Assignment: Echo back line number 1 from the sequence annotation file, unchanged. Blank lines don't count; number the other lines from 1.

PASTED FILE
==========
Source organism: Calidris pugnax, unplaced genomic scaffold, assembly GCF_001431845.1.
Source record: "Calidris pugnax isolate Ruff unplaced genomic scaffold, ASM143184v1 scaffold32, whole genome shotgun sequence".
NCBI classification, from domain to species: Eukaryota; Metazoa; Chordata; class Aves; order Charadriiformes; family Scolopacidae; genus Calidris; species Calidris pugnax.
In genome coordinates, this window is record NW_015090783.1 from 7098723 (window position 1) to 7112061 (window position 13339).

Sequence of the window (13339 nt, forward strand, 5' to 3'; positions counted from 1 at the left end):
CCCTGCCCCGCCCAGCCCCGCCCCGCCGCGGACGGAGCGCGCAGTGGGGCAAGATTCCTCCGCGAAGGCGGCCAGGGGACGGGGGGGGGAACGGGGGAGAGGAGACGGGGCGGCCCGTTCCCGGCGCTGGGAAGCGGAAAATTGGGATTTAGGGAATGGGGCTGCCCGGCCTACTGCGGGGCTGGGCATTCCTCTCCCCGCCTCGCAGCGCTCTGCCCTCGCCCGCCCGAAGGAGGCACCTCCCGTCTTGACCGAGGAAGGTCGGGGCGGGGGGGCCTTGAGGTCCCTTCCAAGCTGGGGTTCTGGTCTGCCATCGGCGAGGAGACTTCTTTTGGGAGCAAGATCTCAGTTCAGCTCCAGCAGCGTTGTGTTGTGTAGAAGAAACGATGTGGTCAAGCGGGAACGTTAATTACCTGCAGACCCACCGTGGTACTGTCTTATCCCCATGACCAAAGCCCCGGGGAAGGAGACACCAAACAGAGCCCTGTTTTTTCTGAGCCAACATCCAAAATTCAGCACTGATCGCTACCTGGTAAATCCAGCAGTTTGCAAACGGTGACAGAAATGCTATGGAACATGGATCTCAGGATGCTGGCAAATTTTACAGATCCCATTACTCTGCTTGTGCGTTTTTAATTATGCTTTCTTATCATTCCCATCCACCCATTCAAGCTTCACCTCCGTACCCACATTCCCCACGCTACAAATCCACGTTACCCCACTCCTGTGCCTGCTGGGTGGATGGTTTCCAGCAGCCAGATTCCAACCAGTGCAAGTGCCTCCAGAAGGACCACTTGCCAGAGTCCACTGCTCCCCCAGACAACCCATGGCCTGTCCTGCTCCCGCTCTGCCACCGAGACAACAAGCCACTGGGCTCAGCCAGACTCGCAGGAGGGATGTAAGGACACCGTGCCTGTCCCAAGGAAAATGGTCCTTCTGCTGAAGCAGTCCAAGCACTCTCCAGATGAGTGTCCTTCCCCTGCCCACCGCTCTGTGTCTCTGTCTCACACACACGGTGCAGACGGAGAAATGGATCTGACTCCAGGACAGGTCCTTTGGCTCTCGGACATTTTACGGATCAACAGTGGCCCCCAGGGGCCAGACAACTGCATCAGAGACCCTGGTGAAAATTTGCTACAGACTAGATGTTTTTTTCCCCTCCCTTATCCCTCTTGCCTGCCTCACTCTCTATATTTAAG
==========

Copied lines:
Source organism: Calidris pugnax, unplaced genomic scaffold, assembly GCF_001431845.1.